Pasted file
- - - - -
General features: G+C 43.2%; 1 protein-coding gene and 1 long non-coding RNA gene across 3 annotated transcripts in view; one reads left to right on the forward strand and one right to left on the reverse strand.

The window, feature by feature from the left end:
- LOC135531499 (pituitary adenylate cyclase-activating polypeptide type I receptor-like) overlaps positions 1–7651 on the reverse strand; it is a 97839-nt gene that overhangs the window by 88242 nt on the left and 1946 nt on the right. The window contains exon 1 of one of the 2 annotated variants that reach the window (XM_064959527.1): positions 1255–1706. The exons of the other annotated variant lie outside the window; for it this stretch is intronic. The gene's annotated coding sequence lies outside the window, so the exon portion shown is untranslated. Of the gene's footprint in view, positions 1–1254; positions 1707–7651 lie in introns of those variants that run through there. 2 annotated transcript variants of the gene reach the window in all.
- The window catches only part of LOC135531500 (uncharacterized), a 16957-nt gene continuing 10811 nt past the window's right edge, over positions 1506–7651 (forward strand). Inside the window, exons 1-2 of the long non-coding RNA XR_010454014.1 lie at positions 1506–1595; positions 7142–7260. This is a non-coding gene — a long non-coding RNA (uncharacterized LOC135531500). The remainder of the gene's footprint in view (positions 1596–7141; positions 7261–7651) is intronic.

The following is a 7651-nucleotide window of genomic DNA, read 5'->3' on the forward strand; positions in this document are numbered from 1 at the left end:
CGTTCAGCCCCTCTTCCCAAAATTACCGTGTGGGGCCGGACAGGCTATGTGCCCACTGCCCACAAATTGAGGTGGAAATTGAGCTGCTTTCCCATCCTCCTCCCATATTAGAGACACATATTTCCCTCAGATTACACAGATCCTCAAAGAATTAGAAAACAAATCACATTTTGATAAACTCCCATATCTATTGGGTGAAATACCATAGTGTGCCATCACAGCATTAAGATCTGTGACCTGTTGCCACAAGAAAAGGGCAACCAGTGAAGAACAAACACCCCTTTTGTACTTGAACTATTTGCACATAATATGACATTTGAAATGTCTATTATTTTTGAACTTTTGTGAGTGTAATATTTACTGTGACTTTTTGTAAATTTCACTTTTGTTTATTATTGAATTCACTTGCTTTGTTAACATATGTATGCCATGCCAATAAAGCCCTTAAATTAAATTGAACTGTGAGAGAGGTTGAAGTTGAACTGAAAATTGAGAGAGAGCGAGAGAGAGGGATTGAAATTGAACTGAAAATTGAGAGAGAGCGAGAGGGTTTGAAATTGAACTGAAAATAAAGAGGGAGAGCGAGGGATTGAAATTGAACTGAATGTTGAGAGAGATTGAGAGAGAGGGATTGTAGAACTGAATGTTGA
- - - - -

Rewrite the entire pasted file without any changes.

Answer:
General features: G+C 43.2%; 1 protein-coding gene and 1 long non-coding RNA gene across 3 annotated transcripts in view; one reads left to right on the forward strand and one right to left on the reverse strand.

The window, feature by feature from the left end:
- LOC135531499 (pituitary adenylate cyclase-activating polypeptide type I receptor-like) overlaps positions 1–7651 on the reverse strand; it is a 97839-nt gene that overhangs the window by 88242 nt on the left and 1946 nt on the right. The window contains exon 1 of one of the 2 annotated variants that reach the window (XM_064959527.1): positions 1255–1706. The exons of the other annotated variant lie outside the window; for it this stretch is intronic. The gene's annotated coding sequence lies outside the window, so the exon portion shown is untranslated. Of the gene's footprint in view, positions 1–1254; positions 1707–7651 lie in introns of those variants that run through there. 2 annotated transcript variants of the gene reach the window in all.
- The window catches only part of LOC135531500 (uncharacterized), a 16957-nt gene continuing 10811 nt past the window's right edge, over positions 1506–7651 (forward strand). Inside the window, exons 1-2 of the long non-coding RNA XR_010454014.1 lie at positions 1506–1595; positions 7142–7260. This is a non-coding gene — a long non-coding RNA (uncharacterized LOC135531500). The remainder of the gene's footprint in view (positions 1596–7141; positions 7261–7651) is intronic.

The following is a 7651-nucleotide window of genomic DNA, read 5'->3' on the forward strand; positions in this document are numbered from 1 at the left end:
CGTTCAGCCCCTCTTCCCAAAATTACCGTGTGGGGCCGGACAGGCTATGTGCCCACTGCCCACAAATTGAGGTGGAAATTGAGCTGCTTTCCCATCCTCCTCCCATATTAGAGACACATATTTCCCTCAGATTACACAGATCCTCAAAGAATTAGAAAACAAATCACATTTTGATAAACTCCCATATCTATTGGGTGAAATACCATAGTGTGCCATCACAGCATTAAGATCTGTGACCTGTTGCCACAAGAAAAGGGCAACCAGTGAAGAACAAACACCCCTTTTGTACTTGAACTATTTGCACATAATATGACATTTGAAATGTCTATTATTTTTGAACTTTTGTGAGTGTAATATTTACTGTGACTTTTTGTAAATTTCACTTTTGTTTATTATTGAATTCACTTGCTTTGTTAACATATGTATGCCATGCCAATAAAGCCCTTAAATTAAATTGAACTGTGAGAGAGGTTGAAGTTGAACTGAAAATTGAGAGAGAGCGAGAGAGAGGGATTGAAATTGAACTGAAAATTGAGAGAGAGCGAGAGGGTTTGAAATTGAACTGAAAATAAAGAGGGAGAGCGAGGGATTGAAATTGAACTGAATGTTGAGAGAGATTGAGAGAGAGGGATTGTAGAACTGAATGTTGA